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Life lessons from Terry Pratchett's Discworld

On April 28 Terry Pratchett would have celebrated his 69th birthday. To mark the special day, we're remembering the many life lessons learned from the characters of Discworld


1. How to be brave

Tiffany Aching, Witch of the Chalk, taught us how to see beyond what is in front of us, and how to be brave...
 

There wasn’t any real magic, she thought. I just stood my ground. You have to stand your ground, because it’s your ground

- Tiffany Aching

2. Do not fear death

The friendly face of Death taught us that death in itself is nothing to fear...
 

Despite rumour, Death isn’t cruel – merely terribly, terribly good at his job

3. Treat others with respect

Granny Weatherwax taught us to treat others with respect, dignity and decency.

Evil begins when you begin to treat people as things

- Granny Weatherwax

4. Prejudice isn't helpful

Rincewind taught us that sandals make the best getaway shoes, and that prejudice is not a helpful approach to life...
 

He was a person who divided the world quite simply into people who were trying to kill him and people who weren’t. That didn’t leave much room for fine details like what colour anyone was

- Rincewind

5. The leopard can change his shorts

Moist Von Lipvig, a natural born criminal, a fraudster by vocation, an habitual liar and saviour of the postal service, taught us that the leopard can change his shorts...
 

I’ve fallen into good ways. I keep thinking I can give it up at any time I like, but I don’t. But I know if I couldn’t give it up any time I liked, I wouldn’t go on doing it

- Moist Von Lipvig

6. Sometimes it's good to break the rules

Esk taught us when not to know your place, and when to break the rules.
 

If you ignore the rules people will, half the time, quietly rewrite them so that they don't apply to you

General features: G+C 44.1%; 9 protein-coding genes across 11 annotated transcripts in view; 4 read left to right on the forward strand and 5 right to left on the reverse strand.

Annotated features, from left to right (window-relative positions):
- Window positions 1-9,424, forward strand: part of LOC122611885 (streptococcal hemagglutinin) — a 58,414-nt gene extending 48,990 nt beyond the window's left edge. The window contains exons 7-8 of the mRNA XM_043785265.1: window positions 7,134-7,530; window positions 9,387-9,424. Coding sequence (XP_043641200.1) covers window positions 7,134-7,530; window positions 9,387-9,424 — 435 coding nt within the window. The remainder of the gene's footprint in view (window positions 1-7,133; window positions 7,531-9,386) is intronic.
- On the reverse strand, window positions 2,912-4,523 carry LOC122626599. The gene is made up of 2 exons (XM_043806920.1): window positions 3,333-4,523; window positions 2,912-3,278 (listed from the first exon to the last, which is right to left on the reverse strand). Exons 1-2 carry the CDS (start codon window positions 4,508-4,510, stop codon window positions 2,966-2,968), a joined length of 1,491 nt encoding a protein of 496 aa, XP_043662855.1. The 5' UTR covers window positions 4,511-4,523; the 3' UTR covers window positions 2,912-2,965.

- Esk

7. Politics is always complicated

Vetinarii taught us that the only time politics is ever simple is when it’s tyranny...

Ankh-Morpork had dallied with many forms of government and had ended up with that form of democracy known as One Man, One Vote. The Patrician was the Man; he had the Vote

- Vetinarii

8. Light a candle in the dark

Captain Carrot taught us that being simple is not the same as being stupid, and to light a candle in the dark...
 

Only crimes could take place in darkness. Punishment had to be done in the light. That was the job of a good watchman, Carrot always said. To light a candle in the dark

9. Don't tolerate injustice

Samuel Vimes taught us not to tolerate injustice, and that, while candles are all well and good, sometimes it’s better to light a flamethrower than curse the darkness...
 

'The common people?' said Vimes. 'They’re nothing special. They’re no different from the rich and powerful except they’ve got no money or power. But the law should be there to balance things up a bit'

- Samuel Vimes

10. Words have power

Susan Sto Helit taught us that words have power, that stories are important and that we want a schoolteacher around when the apocalypse comes...
 

Because in this world, after everyone panics, there’s always got to be someone to tip the wee out of the shoe

- Susan Sto Helit

More about the author

The Wee Free Men

Terry Pratchett (and others)

Tiffany wants to be a witch when she grows up.

A proper one, with a pointy hat. And flying, she’s always dreamed of flying (though it’s cold up there, you have to wear really thick pants, two layers).

But she’s worried Tiffany isn’t a very ‘witchy’ name. And a witch has always protected Tiffany’s land, to stop the nightmares getting through.

Now the nightmares have taken her brother, and it’s up to her to get him back.

With a horde of unruly fairies at her disposal, Tiffany is not alone. And she is the twentieth granddaughter of her Granny Aching: shepherdess extraordinaire, and protector of the land.

Tiffany Aching. Now there’s a rather good name for a witch.


‘Quite, quite brilliant’
Starburst

THE FIRST BOOK IN THE TIFFANY ACHING SERIES

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